Case study

Mary Armstrong (also known as Margaret) was tried in Nottingham in 1822 for ‘grand larceny’ and transported for 7 years. She was a widow with two children (gaol report: bad). She arrived in Van Diemen’s Land in October of 1823. Mary served nearly two years of her sentence below the radar, until 1825 when she was brought before a magistrate by an employer (named Munday) for suspicion of ‘being concerned with Bushrangers (Bird)’.

Bird was a member of the gang of bushrangers that included Matthew Brady (Hobart Town Gazette, 8 Oct 1825). I found no record of the bushrangers attacking her employer’s property, but perhaps Armstrong helped hide the bushrangers or smuggled them supplies. Bird was shot dead in March of 1826 (Hobart Town Gazette, 8 Apr 1826). As for Mary, no punishment was recorded, but she was sent back to the Female Factory.

Conduct record for convict Mary Armstrong transported on the Mary Oct 1823.

In August of 1828, Mary was working for Major Abbott who was then the commandant of Launceston (Townsley, 1966). While employed by Abbott, Mary came before the magistrate Peter Archer Mulgrave for:

‘drunkenness, absenting herself from her master’s house on Sunday night last and abusing a Constable on duty, also having a quantity of soap and blue in her possession for which she cannot satisfactorily account.’

For those offences she was ‘sent to the Factory for the remainder of her sentence’. In this case, ‘the Factory’ probably meant George Town Female Factory, which was the female convict establishment in the North from 1822-1834 (Alexander, 2014). In August of 1829 her sentence was complete, but she was again in trouble for being drunk while working as a nurse at the Hospital. She was brought before Mulgrave again and placed in the stocks for 2 hours. Her certificate of freedom was granted in 1829 (Hobart Town Gazette, 2 Jan 1830).

We know from our Cascades register that Mary returned to Hobart. Despite being ‘free’, she was sent to the Cascades Factory from an employer called Mr Young in June 1833 and discharged to a Mrs Hamilton in July (Tasmanian Archives: CON139/1/1 pp. 7, 13). Neither of these employers’ names are unique enough to trace through the archives with any level of confidence. If you are looking to identify a convict’s employer, some good places to check are the Names Index, Lucy Wayn’s index to Tasmanian Government Records and Colonial Newspapers and the Deeds Register Indexes (AF955). Unfortunately, these resources did not work for me this time.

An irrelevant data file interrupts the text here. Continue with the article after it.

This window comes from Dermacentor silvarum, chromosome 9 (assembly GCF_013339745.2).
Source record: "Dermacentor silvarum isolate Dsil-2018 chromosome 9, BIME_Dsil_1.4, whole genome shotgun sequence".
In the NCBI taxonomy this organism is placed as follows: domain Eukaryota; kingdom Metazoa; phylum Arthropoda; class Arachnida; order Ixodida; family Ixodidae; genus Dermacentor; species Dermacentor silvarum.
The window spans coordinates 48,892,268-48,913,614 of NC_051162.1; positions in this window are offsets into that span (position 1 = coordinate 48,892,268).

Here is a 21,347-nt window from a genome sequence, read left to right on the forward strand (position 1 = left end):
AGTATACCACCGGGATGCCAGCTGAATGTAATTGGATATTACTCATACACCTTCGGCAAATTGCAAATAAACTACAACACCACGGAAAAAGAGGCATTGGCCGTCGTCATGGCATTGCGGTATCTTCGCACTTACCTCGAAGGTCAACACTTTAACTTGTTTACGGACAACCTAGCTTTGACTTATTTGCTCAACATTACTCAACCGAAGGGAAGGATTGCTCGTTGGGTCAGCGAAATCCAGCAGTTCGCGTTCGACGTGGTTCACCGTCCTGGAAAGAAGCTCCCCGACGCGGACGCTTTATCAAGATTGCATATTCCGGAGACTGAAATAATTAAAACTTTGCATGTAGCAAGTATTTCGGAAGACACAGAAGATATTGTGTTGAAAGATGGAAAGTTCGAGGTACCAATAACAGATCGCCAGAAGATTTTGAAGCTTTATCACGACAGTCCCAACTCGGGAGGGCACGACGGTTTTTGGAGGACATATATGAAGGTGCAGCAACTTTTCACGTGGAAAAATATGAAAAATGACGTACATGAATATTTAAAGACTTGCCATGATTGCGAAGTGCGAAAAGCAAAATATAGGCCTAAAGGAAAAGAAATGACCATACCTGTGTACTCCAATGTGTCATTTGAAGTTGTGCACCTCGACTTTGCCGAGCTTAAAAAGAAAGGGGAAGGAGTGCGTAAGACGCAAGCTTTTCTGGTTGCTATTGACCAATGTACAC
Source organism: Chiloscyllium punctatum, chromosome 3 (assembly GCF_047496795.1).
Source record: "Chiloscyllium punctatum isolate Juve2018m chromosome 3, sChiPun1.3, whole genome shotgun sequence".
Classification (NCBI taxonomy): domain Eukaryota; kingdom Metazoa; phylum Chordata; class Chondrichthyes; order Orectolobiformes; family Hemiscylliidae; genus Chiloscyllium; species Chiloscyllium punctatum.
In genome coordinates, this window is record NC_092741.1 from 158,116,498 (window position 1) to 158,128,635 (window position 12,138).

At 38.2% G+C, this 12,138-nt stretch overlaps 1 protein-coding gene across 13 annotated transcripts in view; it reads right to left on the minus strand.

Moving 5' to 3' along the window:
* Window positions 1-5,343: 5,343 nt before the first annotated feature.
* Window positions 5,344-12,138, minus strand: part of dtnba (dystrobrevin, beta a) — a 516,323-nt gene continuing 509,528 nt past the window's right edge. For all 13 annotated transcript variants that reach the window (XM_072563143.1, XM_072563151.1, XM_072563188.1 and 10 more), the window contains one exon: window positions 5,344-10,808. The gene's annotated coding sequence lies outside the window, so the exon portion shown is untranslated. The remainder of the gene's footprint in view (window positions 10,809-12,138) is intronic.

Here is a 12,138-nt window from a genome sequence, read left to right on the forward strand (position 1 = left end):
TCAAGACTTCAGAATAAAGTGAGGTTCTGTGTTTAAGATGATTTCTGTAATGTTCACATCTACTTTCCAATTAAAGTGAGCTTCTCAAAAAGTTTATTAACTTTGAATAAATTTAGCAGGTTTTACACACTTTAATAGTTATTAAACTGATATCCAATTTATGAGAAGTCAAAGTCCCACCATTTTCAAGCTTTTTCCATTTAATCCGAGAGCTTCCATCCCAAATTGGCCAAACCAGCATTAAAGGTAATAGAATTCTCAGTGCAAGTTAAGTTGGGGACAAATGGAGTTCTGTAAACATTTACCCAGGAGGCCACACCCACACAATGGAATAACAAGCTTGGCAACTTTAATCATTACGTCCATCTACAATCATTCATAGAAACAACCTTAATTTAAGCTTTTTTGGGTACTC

In Mary’s case, the Factory served as a hiring depot when it was no longer a prison. Whether this was an official function of the institution at the time or not, it seems to have been a place where convicts and ex-convicts ended up when they were at a loose end.

I have had no luck in tracing Mary Armstrong any further. There are no likely looking death records, so she may have left the colony. As long as she could find a way to pay her way, a woman of her status could have travelled between the colonies, unrecorded. It was not a priority to keep comprehensive passenger lists on ships at this time (see our guide to Arrivals and Departures for an idea of the kinds of records that contain passenger lists. Most of these records have been indexed in the Tasmanian Names Index). Records that do list passengers are less likely to identify passengers in steerage . A servant travelling with her master or mistress would not necessarily have been named in any lists.

I chose Mary Armstrong as a case study because she had very few offences. While the indexing of the Cascades register did not add great deal of extra information about her than we could have found before, it adds another link to the chain of evidence. And like a chain, you can always add new links as you find them. We hope you enjoy exploring these additions to the Names Index for yourselves. Come back for part two, where we will explore another case study from this register.


Alexander, Alison (editor), 2014, Convict lives at the George Town Female Factory, Hobart, Tas. : Convict Women’s Press.

Robson, L. L., ‘Mulgrave, Peter Archer (1778–1847)’, Australian Dictionary of Biography, National Centre of Biography, Australian National University,, published first in hardcopy 1967, accessed online 6 February 2024.

Townsley, W. A., ‘Abbott, Edward (1766–1832)’, Australian Dictionary of Biography, National Centre of Biography, Australian National University,, published first in hardcopy 1966, accessed online 6 February 2024.


  • Jessica is a Librarian for the State Library and Tasmanian Archives.